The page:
Katie, our oldest daughter, started attending the youth group at Coats Baptist toward the end of the summer in 2007. Letting her attend was more of a struggle than you might believe. Katie had been homeschooled since first grade. We knew all Katie’s friends. We knew what she watched, what she read, and what she did with her time.
It was our conviction to preserve the innocence of our children for as long as we could. For example, why burden them with conversations of sex and all that entailed before they even hit puberty? One of the benefits of home schooling is that we never had to worry about what our children would hear from other students whose parents had different values than ours.
Youth group would change that. Any youth pastor worth his salt would talk about topics we had not had to deal with yet.
But, we also knew that Katie would become a teenager in January of 2008. We understood that she would need opportunities to fail. Not just her, but all our children. As they grew older, they would need more chances to make their own decisions, and live with the consequences.
Not that we had any intention of throwing them into the deep end of the pool, so to speak. We wanted to gradually progress toward adulthood by allowing them to stretch their wings, bit by bit.
With that in mind, youth group appeared to be a safe first step. Katie would be allowed to attend, with conditions:
- If we saw any negative changes in Katie as a person, she would be out of youth.
- Either Amy or myself would attend everything Katie did. Our primary concerns stemmed from not knowing the youth pastor’s theology or approach to the Bible. We wanted to know what she was exposed to.
Needless to say, Katie was not excited about this second requirement. But, God makes a way. We found out that our youth pastor at the time wanted someone to run sound. That gave me a reason to attend other than just being with Katie. (On a side note, if you ask our children I do not think any of them have minded our involvement with them in Bible Study or youth trips and events. If you are a parent, I encourage you to be involved with our youth group.)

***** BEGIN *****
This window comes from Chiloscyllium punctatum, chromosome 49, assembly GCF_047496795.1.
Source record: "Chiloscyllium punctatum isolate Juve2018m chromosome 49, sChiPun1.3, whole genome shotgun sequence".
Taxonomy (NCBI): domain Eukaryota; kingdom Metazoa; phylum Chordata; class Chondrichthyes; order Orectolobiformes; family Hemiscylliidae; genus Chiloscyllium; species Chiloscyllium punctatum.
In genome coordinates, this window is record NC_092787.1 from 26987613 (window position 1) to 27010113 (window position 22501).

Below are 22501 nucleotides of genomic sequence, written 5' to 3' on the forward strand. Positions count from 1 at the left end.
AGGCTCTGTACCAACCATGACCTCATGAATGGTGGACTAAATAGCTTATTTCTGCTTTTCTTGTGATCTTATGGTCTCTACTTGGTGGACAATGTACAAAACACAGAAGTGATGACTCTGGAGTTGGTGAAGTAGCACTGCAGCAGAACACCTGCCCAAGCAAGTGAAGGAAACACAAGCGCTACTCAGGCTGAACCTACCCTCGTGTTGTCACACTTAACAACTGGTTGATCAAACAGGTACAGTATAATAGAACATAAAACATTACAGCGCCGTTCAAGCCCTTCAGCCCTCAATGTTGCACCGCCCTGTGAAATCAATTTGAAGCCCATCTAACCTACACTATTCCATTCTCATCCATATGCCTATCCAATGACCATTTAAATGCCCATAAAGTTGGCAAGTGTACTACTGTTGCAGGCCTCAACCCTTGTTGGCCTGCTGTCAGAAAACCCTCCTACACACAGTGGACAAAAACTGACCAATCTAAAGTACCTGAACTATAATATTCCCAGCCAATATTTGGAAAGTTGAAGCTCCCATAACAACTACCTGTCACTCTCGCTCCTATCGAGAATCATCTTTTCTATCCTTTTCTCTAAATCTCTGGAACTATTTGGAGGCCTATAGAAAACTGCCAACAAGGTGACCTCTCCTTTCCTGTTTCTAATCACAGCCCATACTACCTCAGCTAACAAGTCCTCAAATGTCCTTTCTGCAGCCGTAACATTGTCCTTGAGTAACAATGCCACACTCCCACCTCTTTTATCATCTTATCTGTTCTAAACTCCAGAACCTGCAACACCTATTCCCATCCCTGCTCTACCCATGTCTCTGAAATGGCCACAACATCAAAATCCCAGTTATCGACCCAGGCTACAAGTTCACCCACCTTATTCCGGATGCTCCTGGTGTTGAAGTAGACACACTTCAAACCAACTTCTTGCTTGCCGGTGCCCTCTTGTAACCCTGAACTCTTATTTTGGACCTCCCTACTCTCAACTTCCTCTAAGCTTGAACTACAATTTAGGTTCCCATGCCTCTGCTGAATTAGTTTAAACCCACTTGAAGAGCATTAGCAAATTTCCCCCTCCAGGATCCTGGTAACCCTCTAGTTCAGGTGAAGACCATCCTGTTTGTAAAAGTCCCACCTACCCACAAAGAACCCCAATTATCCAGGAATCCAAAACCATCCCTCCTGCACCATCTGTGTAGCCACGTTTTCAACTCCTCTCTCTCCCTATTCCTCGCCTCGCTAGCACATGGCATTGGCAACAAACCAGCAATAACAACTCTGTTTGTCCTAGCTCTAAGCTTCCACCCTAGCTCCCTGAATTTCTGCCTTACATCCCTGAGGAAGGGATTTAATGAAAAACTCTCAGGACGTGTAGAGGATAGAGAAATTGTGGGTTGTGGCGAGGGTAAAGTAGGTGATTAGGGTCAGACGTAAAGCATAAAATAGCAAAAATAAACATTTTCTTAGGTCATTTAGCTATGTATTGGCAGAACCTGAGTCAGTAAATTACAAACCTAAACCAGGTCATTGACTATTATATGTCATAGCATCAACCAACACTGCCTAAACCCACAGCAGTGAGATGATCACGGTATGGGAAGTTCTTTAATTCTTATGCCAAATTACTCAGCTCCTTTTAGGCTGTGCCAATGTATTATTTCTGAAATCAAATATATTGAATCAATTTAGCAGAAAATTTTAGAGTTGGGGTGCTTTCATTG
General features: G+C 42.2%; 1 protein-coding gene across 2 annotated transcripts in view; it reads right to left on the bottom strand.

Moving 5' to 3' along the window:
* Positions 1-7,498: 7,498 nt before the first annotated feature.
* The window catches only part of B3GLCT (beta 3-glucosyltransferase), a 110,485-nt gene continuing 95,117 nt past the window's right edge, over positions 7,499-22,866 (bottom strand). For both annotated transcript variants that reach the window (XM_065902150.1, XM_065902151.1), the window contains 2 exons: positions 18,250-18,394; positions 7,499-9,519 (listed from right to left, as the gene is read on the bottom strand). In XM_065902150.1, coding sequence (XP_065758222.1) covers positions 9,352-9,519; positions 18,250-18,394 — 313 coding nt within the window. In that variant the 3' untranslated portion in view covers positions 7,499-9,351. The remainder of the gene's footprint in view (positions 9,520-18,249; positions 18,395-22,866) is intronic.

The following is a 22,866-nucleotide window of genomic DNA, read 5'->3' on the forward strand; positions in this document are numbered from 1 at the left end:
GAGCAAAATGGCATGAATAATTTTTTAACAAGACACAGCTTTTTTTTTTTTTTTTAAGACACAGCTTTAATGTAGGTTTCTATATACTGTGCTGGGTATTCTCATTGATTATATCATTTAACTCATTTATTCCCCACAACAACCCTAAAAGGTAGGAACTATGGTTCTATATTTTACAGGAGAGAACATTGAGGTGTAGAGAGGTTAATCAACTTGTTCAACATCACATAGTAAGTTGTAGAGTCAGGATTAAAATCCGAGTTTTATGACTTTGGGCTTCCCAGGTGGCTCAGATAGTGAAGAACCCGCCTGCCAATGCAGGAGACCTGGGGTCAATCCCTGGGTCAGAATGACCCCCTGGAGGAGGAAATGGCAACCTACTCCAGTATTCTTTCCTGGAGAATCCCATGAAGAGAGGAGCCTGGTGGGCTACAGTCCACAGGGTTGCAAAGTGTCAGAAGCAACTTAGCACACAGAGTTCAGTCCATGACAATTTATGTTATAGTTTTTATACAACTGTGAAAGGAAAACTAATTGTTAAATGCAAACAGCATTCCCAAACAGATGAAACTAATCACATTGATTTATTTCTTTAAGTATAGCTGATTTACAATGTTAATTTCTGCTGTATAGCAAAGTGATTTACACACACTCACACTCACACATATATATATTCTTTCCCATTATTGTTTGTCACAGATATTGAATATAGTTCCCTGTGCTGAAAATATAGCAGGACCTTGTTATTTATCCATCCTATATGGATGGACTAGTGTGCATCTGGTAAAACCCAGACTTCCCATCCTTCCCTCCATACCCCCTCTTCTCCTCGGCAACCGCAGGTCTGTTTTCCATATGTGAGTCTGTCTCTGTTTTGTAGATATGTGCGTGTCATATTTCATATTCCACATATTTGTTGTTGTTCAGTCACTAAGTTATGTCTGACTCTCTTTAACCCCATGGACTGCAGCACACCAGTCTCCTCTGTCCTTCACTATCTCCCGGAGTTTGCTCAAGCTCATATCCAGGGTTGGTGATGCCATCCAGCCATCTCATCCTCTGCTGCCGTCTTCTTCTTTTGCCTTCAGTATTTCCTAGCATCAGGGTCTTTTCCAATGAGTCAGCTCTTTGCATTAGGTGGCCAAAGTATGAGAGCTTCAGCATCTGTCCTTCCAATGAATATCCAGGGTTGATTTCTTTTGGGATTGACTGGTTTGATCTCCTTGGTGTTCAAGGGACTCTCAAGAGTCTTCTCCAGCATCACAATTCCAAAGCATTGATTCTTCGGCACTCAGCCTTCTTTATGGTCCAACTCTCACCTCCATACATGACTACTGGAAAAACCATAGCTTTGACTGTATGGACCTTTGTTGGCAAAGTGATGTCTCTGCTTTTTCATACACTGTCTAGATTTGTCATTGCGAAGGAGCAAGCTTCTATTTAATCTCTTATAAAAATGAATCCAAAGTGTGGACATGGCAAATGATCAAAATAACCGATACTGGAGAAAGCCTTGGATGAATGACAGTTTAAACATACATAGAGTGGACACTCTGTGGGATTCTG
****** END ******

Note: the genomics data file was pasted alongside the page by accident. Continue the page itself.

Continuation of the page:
And, so began the Beasley family journey into youth involvement.
By October 2013 I had somewhat, unofficially, inherited the role of youth leader. At that time I began writing the Youth Pastor article for the monthly newsletter. More recently the newsletter has evolved into the weekly blog posts you now read.
But this is a special blog post for me. After this month Tommy Austin will start his tenure as the Student Pastor for Coats Baptist Church, and he will be responsible for the blog post.
This is my last one.
There is freedom in last things, because you no longer have to worry about what comes next.
As I close out nearly 8 years of articles, I feel a freedom to share insights I have found as a parent, youth leader…and juvenile probation officer (from way, way back).
There are two primary objectives that guide me as a dad, and as a youth leader.
- Whether my own child or someone else’s, I must let them know, beyond a shadow of a doubt, I love them.
- God’s word is the highest authority there is, and we should all read it. I list this second because if I get the first one right they are more likely to trust the second.
It is my sincere belief that charting a course based on these two pillars will provide wisdom in all other concerns.
There are other things that are important, such as treating our youth, or my children, as young men and women, not big boys and girls. We all understand raising expectations encourages growth and maturity. Yet time and again I have seen teenagers by-passed simply because their chronological age has not met some magic mark, regardless of their spiritual maturity or capability.
Our youth are not our future. They are our present. If we miss opportunities to show them Jesus now, if we do not emphasize spiritual disciplines now, if we do not give them opportunities to grow and fail now, what makes us think they will be ready for the future?
And for you parents and grand parents, you must live these now so your children will see this in you. If you do not study your Bible or ever talk about Biblical things, you are telling your children these things are not important. Actions will always speak louder than words.
We have an incredible youth group. I believe that with all my heart. Furthermore, I choose to believe it, even if they let me down. I choose to put faith in them and expect them to rise to it. If they stumble I will help them. But my expectations will not change. Our youth are too important for me to think less of them.
And with this, my blog posts will end. But Tommy’s are just beginning. A new day dawns, and it will be bright.